Here training vectors are mapped into a higher (may be infinite) dimensional space by the function .

The simplest form of a prediction problem is binary classification: trying to discriminate between objects that belong to one of two categories — positive (+1) or negative (-1). SVMs use two key concepts to solve this problem: large-margin separation and kernel functions.

An SVM first maps the input into a high-dimensional feature space and finds a separating hyperplane that maximizes the margin between two classes in this space. Maximizing the margin is a quadratic programming (QP) problem and can be solved from its dual problem by introducing Lagrangian multipliers. Without any knowledge of the mapping, the SVM finds the optimal hyperplane by using the dot product functions in feature space that are called kernels. The solution of the optimal hyperplane can be written as a combination of a few input points that are called support vectors [24].

SVMs belong to the general category of kernel methods. A kernel method is an algorithm that depends on the data only through dot-products. When this is the case, the dot product can be replaced by a kernel function which computes a dot product in some possibly high dimensional feature space.

The four basic kernels are:

• Linear :

Quadratic :

• Polynomial :

• Radial Basis Function (RBF) :

The selection of an appropriate kernel function is important, since the kernel function defines the feature space in which the training set examples will be classified. SVM classifier is adopted in this work due to its high accuracy, ability to deal with high-dimensional data such as gene expression, and flexibility in modeling diverse sources of data [25].

6. Simulation Results

This section presents simulation results of the proposed approach using two cancer microarray datasets. Simulations are conducted to examine the learning ability and generalization ability of the proposed SVM approach. The proposed approach is implemented in MATLAB and executed in a PC with Intel Core i3 processor with 2.40 GHz speed and 4 GB of RAM.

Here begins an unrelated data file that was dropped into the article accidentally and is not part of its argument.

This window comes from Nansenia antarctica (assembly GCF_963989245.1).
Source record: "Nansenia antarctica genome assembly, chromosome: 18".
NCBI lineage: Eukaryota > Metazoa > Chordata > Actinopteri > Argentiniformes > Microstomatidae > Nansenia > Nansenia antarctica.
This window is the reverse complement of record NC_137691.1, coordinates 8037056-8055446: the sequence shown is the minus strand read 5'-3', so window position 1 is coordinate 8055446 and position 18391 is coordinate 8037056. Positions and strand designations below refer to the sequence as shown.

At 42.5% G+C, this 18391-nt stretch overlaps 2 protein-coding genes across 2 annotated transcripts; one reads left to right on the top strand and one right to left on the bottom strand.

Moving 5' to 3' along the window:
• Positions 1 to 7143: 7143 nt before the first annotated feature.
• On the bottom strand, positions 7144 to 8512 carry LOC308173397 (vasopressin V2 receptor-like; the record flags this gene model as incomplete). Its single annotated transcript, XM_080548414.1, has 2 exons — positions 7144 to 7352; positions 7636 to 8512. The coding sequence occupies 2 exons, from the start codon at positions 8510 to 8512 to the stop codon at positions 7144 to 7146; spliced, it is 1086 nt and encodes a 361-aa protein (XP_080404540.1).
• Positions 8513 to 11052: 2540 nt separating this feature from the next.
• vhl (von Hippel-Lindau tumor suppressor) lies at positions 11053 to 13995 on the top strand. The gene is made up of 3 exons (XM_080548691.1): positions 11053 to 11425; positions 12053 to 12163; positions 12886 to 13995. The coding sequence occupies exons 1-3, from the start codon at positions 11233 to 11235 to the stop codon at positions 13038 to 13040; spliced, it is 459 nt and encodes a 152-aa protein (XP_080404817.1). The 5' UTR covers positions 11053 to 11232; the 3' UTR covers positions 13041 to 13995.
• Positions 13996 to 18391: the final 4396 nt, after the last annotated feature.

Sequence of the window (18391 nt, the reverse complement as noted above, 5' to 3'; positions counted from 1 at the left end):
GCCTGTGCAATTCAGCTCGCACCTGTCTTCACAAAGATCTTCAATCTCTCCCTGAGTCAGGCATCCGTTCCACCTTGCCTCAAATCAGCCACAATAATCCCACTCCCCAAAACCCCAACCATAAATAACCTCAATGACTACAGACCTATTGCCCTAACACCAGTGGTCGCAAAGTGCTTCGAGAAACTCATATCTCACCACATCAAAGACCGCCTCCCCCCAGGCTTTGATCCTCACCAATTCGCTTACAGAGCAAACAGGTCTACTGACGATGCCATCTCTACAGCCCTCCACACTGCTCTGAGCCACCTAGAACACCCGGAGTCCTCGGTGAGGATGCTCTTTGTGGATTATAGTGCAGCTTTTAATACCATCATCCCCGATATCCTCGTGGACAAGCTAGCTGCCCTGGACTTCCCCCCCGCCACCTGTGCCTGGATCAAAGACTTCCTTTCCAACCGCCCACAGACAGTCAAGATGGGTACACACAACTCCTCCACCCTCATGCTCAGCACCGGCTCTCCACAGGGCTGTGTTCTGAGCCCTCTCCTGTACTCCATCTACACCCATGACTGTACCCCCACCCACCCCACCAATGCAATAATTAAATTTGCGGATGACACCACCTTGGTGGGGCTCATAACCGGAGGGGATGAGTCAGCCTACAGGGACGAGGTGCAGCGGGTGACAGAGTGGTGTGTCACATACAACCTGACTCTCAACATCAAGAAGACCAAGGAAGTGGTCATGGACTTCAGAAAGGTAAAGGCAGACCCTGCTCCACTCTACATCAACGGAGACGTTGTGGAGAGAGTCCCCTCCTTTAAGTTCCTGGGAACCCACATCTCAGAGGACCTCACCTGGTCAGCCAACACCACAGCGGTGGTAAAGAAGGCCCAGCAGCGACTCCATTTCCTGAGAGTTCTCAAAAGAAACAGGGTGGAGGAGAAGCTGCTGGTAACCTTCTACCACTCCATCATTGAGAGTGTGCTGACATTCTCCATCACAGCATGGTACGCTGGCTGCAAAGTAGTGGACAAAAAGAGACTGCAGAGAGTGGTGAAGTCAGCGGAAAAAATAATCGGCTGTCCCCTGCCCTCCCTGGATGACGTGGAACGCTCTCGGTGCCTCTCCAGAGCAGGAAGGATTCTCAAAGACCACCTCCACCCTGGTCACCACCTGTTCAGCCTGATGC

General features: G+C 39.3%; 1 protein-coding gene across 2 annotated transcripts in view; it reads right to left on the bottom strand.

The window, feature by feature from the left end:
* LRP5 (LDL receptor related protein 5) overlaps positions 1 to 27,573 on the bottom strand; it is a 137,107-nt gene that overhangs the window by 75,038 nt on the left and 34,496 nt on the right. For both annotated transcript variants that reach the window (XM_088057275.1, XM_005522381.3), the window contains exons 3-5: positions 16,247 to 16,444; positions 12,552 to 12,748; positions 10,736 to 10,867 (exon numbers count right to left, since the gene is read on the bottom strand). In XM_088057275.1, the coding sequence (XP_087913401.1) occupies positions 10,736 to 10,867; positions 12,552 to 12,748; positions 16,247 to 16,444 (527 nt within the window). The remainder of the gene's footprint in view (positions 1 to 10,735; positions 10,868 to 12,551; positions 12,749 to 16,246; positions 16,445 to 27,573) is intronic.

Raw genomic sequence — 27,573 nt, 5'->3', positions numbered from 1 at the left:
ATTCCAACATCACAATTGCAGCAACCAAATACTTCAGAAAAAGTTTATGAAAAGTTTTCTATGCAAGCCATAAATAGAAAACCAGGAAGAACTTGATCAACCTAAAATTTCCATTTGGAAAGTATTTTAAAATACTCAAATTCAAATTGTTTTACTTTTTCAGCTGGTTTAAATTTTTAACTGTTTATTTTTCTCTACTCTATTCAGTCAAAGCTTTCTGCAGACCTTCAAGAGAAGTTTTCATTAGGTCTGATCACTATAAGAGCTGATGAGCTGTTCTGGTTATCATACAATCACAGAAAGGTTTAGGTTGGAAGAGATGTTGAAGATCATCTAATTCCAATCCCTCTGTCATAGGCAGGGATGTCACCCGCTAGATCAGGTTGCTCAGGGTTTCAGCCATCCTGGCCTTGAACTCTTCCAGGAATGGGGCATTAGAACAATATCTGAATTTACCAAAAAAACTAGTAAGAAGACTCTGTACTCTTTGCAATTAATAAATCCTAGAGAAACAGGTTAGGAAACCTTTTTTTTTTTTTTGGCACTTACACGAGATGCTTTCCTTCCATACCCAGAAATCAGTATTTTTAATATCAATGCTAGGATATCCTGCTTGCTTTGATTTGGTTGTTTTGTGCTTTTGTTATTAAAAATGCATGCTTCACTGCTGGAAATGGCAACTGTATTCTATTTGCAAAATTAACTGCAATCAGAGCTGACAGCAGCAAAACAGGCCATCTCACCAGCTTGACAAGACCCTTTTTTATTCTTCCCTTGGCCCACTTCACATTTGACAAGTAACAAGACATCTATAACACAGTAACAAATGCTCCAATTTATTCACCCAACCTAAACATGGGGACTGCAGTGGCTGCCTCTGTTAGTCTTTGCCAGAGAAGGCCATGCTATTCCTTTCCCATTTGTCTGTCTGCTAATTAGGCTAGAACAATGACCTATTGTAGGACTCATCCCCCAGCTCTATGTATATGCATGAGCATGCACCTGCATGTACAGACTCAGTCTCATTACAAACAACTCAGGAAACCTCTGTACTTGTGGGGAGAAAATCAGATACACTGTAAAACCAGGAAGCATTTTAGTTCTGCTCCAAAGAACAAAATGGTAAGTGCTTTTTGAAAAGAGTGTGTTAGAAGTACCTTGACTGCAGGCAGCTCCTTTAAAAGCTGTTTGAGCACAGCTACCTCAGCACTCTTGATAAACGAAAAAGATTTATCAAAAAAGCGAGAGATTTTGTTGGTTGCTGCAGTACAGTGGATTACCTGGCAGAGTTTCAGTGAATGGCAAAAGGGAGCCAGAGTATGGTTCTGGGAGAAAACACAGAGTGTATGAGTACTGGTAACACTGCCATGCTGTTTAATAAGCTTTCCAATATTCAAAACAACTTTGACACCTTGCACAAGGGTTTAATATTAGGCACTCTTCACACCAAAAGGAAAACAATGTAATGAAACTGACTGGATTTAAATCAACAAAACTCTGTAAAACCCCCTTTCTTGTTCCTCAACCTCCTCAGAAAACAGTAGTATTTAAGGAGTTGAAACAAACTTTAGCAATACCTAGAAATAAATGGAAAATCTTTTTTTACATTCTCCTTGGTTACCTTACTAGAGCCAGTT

Table 1 Details of gene expression dataset.

Dataset Total samples No. of Genes Class labels Class wise samples

Colon cancer (Alon et al., 1999) 62 onnn Tumor 40

2000 Normal 22

Lymphoma (Alizadeh et 45 A nOA Germinal Centre B-Like (GCL) 23

al., 4020 Activated B-Like 22

2000) (ACL)

Table 1 gives the details of gene expression data set used in the simulation. Both the data sets two class gene expression profiles [26][27]. The data sets consist of a matrix of gene expression vectors obtained from DNA microarrays for a number of patients. The first set was obtained from cancerous or normal colon tissues. The second set was obtained from cancer patients with two different types of lymphoma.

Case 1: Colon Cancer Data Classification

Colon Cancer Gene expression information was extracted from DNA micro-array data resulting, after pre-processing, in a table of 62 tissues*2000 gene expression values by Alon et. Al [20]. The 62 tissues include 22 normal and 40 colon cancer tissues. The matrix contains the expression of the 2000 genes with highest minimal intensity across the 62 tissues. The problem is to distinguish the cancer samples from the normal samples. Gene selection using MI is performed to remove the genes that do not contribute to the accuracy of the classifier. Fig. 3 shows the mutual information of all input genes of Colon data set with respect to the output classes.

Mutual Information

From Fig. 3, it is clear that only a small set of genes are possessing significant information about the disease. With regard to the studies suggesting that only few genes are sufficient for understanding their biological relationship with the target diseases, ten genes with higher MI value are selected as informative genes. Table 2 gives the detail of the genes selected using MI for Colon data set.